Disaster Risks, Social Preferences, and Policy Effects: Field Experiments in Selected ASEAN and East Asian Countries
In preparation for or the aftermath of a disaster, a variety of market and non-market mechanisms are indispensable for people to maintain their livelihood. Market insurance mechanisms include mechanisms through direct insurance markets as well as indirect mechanisms based on credit, labor, and other market transactions. Since market insurance mechanisms are still weak, especially against damage caused by disasters, governments and communities can play important roles in strengthening overall insurance mechanisms. The state can provide public insurance schemes and social protection programmes. Community-based informal insurance mechanisms can also make up for a lack of formal insurance schemes.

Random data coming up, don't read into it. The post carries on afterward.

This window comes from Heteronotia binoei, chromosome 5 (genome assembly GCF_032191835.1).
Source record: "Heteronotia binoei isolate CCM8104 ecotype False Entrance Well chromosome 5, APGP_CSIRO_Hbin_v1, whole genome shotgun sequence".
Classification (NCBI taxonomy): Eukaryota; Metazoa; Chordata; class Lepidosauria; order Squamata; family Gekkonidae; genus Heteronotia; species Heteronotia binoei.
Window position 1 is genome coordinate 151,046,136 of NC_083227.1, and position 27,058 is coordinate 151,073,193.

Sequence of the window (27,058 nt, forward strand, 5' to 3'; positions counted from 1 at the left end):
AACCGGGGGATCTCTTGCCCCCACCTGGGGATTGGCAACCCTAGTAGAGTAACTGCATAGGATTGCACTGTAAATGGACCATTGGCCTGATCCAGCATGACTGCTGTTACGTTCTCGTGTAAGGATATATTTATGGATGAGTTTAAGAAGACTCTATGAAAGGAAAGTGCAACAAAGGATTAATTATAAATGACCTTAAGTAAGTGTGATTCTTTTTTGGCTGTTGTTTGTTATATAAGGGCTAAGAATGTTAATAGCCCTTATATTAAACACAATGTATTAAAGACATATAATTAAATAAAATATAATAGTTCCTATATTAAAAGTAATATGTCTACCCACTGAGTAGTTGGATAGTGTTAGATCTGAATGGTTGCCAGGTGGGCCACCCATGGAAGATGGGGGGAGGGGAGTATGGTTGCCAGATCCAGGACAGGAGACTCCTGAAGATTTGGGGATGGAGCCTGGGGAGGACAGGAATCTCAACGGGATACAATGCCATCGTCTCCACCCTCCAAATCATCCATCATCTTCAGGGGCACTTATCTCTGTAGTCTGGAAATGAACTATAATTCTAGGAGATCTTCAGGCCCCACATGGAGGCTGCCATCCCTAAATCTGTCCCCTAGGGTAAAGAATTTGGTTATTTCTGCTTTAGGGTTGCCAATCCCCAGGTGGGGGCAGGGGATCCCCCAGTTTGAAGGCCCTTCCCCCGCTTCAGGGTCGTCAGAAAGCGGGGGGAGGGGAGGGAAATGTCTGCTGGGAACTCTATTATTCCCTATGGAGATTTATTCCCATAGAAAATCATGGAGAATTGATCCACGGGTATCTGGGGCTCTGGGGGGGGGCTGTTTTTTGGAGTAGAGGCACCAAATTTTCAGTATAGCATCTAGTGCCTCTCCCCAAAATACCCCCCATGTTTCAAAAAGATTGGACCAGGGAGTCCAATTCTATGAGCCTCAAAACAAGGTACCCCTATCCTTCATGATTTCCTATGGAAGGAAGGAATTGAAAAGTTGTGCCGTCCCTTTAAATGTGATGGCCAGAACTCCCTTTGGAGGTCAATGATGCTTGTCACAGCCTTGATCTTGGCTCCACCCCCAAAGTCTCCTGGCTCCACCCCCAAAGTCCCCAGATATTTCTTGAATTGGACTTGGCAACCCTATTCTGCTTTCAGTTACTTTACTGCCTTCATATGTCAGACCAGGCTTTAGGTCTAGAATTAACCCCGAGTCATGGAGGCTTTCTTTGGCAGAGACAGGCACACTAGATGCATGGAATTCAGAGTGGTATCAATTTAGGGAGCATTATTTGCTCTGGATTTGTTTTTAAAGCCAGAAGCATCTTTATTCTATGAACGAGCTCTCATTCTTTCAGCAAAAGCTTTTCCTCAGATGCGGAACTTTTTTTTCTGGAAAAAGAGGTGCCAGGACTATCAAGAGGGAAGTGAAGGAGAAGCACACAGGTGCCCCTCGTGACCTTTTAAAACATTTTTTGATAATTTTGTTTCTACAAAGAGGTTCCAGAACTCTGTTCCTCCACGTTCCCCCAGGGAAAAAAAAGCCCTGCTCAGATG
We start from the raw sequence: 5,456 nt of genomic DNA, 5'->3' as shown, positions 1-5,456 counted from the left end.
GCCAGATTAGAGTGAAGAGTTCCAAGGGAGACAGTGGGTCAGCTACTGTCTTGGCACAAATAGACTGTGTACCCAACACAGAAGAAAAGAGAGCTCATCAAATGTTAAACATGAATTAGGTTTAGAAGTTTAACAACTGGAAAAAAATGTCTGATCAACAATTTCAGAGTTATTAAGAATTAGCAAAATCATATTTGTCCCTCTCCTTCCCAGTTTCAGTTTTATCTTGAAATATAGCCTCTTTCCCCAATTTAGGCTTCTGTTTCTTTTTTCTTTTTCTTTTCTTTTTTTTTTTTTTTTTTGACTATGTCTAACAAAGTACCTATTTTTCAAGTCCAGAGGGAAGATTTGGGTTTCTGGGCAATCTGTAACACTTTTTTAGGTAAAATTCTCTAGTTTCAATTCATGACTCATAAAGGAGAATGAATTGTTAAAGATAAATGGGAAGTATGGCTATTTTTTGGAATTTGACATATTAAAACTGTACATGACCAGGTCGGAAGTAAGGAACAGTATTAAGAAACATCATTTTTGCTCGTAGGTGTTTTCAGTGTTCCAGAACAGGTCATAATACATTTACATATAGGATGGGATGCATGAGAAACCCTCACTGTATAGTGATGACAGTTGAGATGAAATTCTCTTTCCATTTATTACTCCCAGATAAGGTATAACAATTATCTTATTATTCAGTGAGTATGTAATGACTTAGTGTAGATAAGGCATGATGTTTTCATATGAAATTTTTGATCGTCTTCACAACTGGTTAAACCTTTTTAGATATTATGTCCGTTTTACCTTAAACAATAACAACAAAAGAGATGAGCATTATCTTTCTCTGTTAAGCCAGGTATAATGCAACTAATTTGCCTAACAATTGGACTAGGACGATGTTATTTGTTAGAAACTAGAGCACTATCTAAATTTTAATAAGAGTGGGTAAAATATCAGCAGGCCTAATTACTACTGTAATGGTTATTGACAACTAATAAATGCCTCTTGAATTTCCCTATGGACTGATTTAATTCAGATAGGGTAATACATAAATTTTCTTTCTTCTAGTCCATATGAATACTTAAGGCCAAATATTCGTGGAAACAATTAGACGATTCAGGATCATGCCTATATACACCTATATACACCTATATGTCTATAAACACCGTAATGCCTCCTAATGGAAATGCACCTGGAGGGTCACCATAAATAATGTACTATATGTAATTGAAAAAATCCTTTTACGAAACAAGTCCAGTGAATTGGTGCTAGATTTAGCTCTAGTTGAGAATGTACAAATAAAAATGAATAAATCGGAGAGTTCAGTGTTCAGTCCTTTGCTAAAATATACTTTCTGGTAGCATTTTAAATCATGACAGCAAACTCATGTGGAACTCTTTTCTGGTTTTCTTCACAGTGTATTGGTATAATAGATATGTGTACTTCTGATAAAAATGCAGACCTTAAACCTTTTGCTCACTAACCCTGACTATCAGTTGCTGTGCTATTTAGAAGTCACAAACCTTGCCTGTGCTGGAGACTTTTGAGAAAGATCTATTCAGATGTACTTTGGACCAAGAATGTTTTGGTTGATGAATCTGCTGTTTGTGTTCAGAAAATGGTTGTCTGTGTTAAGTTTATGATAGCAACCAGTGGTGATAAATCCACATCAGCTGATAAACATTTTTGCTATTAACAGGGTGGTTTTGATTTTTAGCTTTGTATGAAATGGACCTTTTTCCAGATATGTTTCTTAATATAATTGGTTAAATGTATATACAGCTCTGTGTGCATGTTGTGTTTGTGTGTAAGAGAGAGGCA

To strengthen market, state, and community insurance mechanisms, it is critical to have a strong grasp of the roles of individual and social preferences. This report aims to produce the academic foundations of the nexus between a disaster and individual/social preferences, and to fill in the remaining large gap in the literature on behavioural impacts of disasters by investigating two issues: first, whether and how a disaster affects preferences; and second, how preferences determine the vulnerability and resilience against damage caused by a disaster. Findings from this study provides important policy implications for better insurance mechanisms at community, national, and regional level, generating inputs for high-level forums of the Association of Southeast Asian Nations (ASEAN) and East Asia.